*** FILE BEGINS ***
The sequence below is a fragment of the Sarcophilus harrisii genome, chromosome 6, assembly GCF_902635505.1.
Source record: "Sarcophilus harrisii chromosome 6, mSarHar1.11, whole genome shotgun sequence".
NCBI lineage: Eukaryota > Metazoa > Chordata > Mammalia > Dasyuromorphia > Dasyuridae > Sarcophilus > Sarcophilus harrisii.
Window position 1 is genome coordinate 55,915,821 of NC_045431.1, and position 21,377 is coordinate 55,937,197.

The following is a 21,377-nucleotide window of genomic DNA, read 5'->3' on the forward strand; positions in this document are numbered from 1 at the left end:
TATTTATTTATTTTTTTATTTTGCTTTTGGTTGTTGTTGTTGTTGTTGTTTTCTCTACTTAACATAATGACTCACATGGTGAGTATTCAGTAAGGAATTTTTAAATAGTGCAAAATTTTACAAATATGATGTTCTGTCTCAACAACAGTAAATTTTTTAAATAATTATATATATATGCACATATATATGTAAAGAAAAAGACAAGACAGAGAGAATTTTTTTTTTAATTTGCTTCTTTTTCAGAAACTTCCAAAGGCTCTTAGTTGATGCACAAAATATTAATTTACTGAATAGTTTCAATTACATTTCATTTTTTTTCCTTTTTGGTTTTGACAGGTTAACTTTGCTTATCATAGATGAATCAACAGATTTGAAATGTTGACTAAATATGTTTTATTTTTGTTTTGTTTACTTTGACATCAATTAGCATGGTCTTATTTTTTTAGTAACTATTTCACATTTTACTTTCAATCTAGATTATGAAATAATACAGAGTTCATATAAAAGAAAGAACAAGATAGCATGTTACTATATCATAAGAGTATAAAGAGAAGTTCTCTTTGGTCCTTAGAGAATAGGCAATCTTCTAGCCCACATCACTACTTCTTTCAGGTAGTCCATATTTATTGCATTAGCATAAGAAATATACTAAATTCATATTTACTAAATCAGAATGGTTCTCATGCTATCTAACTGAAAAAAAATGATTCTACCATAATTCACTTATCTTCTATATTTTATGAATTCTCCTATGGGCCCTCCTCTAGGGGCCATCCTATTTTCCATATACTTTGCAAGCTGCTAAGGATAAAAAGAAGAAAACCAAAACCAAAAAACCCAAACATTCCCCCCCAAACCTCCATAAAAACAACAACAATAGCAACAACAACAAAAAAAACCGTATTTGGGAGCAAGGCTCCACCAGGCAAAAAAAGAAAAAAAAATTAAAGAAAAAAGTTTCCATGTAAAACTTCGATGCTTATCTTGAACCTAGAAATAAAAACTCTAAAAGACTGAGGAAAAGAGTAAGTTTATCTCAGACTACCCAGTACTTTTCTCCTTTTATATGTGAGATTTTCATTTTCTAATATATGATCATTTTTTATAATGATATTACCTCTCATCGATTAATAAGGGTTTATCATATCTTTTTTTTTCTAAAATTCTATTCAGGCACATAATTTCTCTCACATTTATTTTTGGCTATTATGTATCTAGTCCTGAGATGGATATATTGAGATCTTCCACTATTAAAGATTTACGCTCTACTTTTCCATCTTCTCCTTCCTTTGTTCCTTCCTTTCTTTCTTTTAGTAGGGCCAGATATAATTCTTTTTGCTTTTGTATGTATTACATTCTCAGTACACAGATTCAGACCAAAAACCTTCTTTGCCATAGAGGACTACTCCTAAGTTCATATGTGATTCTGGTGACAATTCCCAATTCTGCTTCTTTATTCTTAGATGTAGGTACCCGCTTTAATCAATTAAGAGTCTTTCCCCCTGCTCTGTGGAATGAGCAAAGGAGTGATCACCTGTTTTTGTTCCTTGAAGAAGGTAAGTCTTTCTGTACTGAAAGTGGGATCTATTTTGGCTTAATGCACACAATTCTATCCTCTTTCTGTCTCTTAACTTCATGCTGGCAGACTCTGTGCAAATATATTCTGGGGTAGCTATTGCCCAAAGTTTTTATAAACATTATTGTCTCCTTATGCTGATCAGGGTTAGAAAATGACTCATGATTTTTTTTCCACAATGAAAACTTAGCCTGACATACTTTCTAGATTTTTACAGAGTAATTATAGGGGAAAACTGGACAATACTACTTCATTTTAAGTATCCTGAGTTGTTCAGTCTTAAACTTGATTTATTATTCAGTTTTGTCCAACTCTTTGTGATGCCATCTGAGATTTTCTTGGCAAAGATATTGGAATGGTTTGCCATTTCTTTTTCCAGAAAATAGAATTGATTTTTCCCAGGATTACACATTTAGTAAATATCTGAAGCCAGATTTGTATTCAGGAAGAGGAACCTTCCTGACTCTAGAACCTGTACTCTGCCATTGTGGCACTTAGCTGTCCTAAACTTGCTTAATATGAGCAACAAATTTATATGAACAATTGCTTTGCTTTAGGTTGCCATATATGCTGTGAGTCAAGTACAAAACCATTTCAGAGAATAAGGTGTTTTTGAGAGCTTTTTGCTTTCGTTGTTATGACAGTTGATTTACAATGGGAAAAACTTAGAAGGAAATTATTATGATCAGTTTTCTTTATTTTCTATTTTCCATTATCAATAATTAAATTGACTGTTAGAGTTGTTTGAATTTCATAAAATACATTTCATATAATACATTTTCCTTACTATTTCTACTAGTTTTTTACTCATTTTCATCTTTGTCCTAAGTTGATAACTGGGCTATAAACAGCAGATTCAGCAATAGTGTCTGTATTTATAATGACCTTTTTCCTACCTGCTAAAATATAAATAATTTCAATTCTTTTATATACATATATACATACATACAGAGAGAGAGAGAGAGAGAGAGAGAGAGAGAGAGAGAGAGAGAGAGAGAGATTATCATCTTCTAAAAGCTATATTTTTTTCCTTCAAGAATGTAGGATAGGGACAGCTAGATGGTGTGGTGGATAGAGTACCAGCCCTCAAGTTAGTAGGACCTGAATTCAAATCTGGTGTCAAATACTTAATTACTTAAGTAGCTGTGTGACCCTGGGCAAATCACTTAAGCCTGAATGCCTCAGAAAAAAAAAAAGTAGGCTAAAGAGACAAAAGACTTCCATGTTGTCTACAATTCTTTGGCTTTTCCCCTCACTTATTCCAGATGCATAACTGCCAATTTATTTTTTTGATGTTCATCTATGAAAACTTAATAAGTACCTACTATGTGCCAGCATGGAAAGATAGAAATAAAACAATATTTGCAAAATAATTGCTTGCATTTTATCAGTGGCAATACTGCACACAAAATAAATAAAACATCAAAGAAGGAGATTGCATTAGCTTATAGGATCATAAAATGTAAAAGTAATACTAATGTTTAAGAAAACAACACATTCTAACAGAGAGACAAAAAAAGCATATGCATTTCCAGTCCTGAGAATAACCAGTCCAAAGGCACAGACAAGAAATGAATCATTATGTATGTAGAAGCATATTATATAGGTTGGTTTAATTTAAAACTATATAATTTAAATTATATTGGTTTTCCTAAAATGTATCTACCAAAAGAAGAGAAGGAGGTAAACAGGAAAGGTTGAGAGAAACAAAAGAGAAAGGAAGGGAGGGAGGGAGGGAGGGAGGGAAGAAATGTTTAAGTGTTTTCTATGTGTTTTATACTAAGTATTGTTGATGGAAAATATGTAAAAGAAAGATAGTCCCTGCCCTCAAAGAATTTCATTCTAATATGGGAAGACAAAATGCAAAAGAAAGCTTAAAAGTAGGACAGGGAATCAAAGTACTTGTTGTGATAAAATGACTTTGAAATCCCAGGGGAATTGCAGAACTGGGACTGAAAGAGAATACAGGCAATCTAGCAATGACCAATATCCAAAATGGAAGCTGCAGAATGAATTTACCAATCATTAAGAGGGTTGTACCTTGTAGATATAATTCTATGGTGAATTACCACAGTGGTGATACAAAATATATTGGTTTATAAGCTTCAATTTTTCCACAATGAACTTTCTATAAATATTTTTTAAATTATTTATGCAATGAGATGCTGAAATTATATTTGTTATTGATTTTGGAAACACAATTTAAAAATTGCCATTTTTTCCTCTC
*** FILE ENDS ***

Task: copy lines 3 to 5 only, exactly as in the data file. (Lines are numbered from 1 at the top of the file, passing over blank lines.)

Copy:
NCBI lineage: Eukaryota > Metazoa > Chordata > Mammalia > Dasyuromorphia > Dasyuridae > Sarcophilus > Sarcophilus harrisii.
Window position 1 is genome coordinate 55,915,821 of NC_045431.1, and position 21,377 is coordinate 55,937,197.

The following is a 21,377-nucleotide window of genomic DNA, read 5'->3' on the forward strand; positions in this document are numbered from 1 at the left end: